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Choosing hospice is not about giving up

June 24, 2011|Hospice Helps

Special to The Herald-Mail



It was 3 a.m. when Dad's breathing seemed to change.  

I was not sure what awakened me, but I felt he needed my help. Throwing on my robe, I rushed to the sunroom where we had placed his hospital bed a few months ago, remembering how he preferred overlooking his garden rather than a sterile hospital room.

When I entered his room, he seemed to be having a hard time catching his breath. I checked the oxygen tank supplied by the hospice team. It seemed to be fine.  

I noticed that he appeared to be grimacing in his sleep. One of his hospice nurses had taught me to recognize symptoms of pain even when he was unable to express it.  

After noticing different signs of increased pain and difficulty with breathing, I called the hospice number on the refrigerator magnet. I knew someone would be able to help me know what to do next.  

 In just a few moments, I heard the voice of a hospice nurse saying, "I will be over soon."

 I relaxed, somewhat, at the sound of her voice and her promise to arrive shortly.

As I waited for the nurse to arrive, I reflected on how grateful I was that we could choose hospice for my dad. We did not really know at that time if we were making the right choice.  

Hospice seemed to be a last resort, almost like giving up. I certainly did not want Dad to think I was giving up and waiting for him to die.  

However, I was so overwhelmed with his care and worried I would miss something important because I had no medical training. Fortunately, I learned that choosing hospice is definitely not giving up. It meant choosing to make Dad's life as rich and fulfilling as possible.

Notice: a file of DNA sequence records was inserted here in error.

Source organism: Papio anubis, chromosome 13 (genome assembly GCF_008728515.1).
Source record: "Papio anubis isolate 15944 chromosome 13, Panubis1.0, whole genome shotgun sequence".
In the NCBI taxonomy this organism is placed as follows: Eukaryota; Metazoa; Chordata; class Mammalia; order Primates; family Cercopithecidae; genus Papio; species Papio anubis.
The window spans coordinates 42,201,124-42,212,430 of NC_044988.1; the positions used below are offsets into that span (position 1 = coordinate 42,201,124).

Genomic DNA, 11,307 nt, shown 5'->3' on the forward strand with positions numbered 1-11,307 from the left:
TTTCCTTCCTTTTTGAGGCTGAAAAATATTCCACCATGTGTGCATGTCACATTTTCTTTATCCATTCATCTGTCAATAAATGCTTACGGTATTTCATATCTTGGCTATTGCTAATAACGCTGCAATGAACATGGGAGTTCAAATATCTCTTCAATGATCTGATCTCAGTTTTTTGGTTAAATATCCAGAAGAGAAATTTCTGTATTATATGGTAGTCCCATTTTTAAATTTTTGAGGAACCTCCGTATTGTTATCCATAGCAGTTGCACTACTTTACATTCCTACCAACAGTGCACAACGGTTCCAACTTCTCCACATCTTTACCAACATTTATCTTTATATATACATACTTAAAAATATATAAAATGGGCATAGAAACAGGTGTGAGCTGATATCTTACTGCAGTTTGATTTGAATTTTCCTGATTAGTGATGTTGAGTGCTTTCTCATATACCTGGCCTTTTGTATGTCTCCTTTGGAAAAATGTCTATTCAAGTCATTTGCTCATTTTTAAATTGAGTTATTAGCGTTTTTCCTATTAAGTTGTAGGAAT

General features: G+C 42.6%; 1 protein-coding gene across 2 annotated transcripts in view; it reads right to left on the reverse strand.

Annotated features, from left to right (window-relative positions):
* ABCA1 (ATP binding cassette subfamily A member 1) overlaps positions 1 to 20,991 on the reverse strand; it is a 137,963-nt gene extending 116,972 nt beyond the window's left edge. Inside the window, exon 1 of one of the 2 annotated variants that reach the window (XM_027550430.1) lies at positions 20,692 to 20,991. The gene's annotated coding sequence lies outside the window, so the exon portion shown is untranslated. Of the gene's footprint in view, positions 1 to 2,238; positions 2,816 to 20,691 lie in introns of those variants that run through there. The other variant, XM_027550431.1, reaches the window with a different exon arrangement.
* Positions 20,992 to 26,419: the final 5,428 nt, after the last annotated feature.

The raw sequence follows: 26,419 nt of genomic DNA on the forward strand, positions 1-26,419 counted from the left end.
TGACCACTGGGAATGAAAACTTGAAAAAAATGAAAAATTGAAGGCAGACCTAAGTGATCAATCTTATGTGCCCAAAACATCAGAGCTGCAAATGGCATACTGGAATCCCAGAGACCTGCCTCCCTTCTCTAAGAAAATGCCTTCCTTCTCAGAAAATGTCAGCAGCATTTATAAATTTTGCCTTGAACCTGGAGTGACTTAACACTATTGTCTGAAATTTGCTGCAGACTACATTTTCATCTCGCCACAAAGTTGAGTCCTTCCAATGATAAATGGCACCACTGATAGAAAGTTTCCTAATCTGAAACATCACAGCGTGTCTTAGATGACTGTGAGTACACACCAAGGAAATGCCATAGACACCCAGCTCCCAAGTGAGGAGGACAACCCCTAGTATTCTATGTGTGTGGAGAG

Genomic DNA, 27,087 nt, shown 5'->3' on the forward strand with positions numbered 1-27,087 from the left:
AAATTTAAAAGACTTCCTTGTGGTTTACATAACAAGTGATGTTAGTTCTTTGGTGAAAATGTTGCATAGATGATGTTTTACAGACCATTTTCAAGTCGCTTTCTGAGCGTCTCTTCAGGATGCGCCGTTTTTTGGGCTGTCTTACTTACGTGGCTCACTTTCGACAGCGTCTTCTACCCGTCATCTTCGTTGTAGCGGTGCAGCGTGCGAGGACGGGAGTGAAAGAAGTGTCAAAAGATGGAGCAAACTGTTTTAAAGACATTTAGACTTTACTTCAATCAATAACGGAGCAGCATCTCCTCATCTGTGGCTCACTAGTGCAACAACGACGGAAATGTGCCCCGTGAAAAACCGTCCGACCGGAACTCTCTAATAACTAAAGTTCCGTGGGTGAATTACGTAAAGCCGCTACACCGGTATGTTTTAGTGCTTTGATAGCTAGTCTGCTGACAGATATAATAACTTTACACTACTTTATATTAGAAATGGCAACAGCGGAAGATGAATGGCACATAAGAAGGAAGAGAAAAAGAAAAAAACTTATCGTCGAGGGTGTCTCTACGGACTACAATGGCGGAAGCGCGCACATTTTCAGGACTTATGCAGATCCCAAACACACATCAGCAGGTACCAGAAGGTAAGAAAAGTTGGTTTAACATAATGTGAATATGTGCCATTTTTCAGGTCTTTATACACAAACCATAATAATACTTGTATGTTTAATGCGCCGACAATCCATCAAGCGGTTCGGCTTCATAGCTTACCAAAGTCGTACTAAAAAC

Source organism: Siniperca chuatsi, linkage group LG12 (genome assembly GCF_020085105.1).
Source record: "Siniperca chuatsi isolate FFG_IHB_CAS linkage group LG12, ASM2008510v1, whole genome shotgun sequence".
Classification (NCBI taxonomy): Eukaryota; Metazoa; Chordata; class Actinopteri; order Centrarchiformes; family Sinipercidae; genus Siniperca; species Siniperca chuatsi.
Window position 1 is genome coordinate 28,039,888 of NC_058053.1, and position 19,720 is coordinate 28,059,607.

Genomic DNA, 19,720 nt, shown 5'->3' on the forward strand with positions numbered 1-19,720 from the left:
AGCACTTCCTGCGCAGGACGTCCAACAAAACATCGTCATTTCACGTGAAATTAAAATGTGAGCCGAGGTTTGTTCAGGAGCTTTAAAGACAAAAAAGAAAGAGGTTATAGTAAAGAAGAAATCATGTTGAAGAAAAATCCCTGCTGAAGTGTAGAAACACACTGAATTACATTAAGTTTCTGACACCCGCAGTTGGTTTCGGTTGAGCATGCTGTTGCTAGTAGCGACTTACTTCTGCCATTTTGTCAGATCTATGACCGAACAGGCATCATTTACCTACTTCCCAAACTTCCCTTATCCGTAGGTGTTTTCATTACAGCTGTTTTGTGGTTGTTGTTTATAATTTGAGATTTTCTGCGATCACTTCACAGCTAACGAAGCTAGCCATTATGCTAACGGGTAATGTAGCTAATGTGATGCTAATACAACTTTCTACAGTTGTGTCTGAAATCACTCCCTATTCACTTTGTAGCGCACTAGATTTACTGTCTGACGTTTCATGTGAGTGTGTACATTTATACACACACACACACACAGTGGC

I learned that the days we have together are full of relaxation now that his pain and breathing are under control. I learned that I have vast support in caring for Dad, and a professional team I can call when any need arises.  

Dad and I are sometimes able to share small adventures each week. Occasionally, he is strong enough to take a drive out to the farm where he first showed me how to milk a cow.  

We like to spend time together in his garden where he teaches me how to tend the flowers Mom loved so much. Some days we just talk or watch a television show together. Hospice has supported us in doing whatever Dad has the strength to do each day.  

The night of Dad's breathing episode, the hospice nurse arrived in a very short time. She agreed that Dad's breathing had changed. Carefully, she examined him and determined how to make his breathing more comfortable.  

As she treated Dad's symptoms, she explained to me what she was doing. Then, she sat and talked with me while we waited for the treatment to relax Dad's breathing.  

Dad drifted back to sleep. His breathing was calmer, and I relaxed also.

It is so good to have the support of hospice.



Shelley J. Steiner is marketing and community relations director of Hospice of Washington County.

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